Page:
>"~Henry M.Morris, A History of Modern Creationism, (San Diego:
>Master Book Publishers, 1984), p. 328

No. Johnson has never said anything like this. Morris' position
above is a criticism of *any* form of old-Earth creationism,
including not only "Theistic evolution" but also Progressive
Creationism, which would allow death and suffereing before the

On Wed, 26 Feb 1997 10:33:42 -0500, John W. Burgeson wrote
Re: An answer from Phil:

JWB>This was the question:
>Q: I have a question for Phil Johnson which others on the list
>have also asked:
>How can you categorically rule out the possibility of theistic
>evolution, i.e. the idea that God can direct outcomes
>non-mechanically in accordance with His will, but in a way that
>looks like random evolution to us?
>This was Phil's answer:
>"I don't "categorically rule out" anything; it's the scientific
>materialists who do that, by insisting that science is by
>definition committed to materialism or naturalism. I've explained
>this repeatedly in two books and in numerous articles, which are
>available at:"

This is Phil's basic position (and mine as well). He (and I) says
that if evolution could be proved, then he (I) would accept it as
God's way of creating. In the quote from Christianity Today that
Glenn gave Johnson actually says as much:

"If scientists had actually observed natural selection creating new
organs, or had seen a step-by-step process of fundamental change
consistently recorded in the fossil record, such observations could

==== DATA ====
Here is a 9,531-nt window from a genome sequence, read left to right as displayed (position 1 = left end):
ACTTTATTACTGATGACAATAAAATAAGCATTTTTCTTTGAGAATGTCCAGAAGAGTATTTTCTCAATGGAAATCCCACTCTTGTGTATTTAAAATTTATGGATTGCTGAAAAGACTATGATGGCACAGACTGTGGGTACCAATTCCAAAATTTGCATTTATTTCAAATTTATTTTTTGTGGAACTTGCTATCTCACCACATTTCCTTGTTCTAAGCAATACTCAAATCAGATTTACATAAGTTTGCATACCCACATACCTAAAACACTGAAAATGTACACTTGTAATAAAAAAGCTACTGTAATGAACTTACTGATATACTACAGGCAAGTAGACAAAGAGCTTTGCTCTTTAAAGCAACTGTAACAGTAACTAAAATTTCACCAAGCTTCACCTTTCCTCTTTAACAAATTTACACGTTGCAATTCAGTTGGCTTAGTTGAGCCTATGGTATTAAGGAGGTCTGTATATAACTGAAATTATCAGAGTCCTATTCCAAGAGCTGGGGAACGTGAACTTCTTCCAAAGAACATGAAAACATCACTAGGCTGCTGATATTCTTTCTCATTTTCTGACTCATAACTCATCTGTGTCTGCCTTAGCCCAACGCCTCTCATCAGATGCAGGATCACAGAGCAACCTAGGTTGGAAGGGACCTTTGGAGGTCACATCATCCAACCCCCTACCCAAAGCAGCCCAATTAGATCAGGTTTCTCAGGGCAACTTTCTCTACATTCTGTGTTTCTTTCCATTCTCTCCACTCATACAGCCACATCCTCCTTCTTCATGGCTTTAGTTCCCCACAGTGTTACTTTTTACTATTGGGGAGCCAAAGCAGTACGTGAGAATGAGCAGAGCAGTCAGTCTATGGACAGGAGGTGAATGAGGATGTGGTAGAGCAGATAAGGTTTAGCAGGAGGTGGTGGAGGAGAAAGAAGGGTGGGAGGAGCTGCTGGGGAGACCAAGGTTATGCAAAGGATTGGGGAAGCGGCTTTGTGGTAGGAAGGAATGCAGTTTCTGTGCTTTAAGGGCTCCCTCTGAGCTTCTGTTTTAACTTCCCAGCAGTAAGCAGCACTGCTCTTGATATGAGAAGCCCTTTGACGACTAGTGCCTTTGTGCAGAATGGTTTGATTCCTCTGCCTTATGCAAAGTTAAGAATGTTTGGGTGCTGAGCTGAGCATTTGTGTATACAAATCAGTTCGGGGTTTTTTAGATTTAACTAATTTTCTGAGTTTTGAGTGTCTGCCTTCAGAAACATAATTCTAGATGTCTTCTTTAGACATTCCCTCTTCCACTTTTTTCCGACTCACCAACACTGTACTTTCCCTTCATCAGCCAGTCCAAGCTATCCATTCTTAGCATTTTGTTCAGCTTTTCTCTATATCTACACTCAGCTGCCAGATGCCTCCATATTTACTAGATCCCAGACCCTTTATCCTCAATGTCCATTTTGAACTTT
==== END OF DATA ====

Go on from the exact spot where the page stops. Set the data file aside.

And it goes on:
readily be interpreted as evidence of God's use of secondary causes
to create." (Johnson P.E., "Shouting `Heresy' in the Temple of
Darwin", Christianity Today, October 24, 1994, p26)

One can perhaps understand why "scientific materialists" who do
not believe there is a God "insist that science is by definition
committed to materialism or naturalism" because in their view
nature is all there is. The real question is why do "theistic
evolutionists" who do *not* believe that there is no God and that
nature is *not* all there is, agree with them and side with
the "scientific materialists" against their fellow Christians?

On Wed, 26 Feb 1997 12:08:05 -0500, Terry M. Gray wrote
Re: An answer from Phil:

TG>Okay, okay. I know that this is what Phil says. I find plenty of
>footnotes, qualifiers, etc. that formally allow for a TE/EC
>perspective. Why then does accuse us TE/EC types of being "theistic
>naturalists" (see Glenn's well documented post from yesterday) when
>we accept the evolutionary account in the context of theism?

Glenn's "post" was *not* "well documented". It failed to make its
main point that "Phil Johnson...categorically rules out the
possibility of theistic evolution".

The reason Phil accuses "TE/EC types of being "theistic
naturalists" is because that's *exactly* what they appear to be:
Theists who insist that there is a God but He can only work
through natural processes:

"The power of scientific naturalism in the academic world is so
intimidating, however, that hardly anyone is willing to challenge
it. Theologians (or theistic scientists) survive in academia not by
challenging naturalism with a rival interpretation of reality but by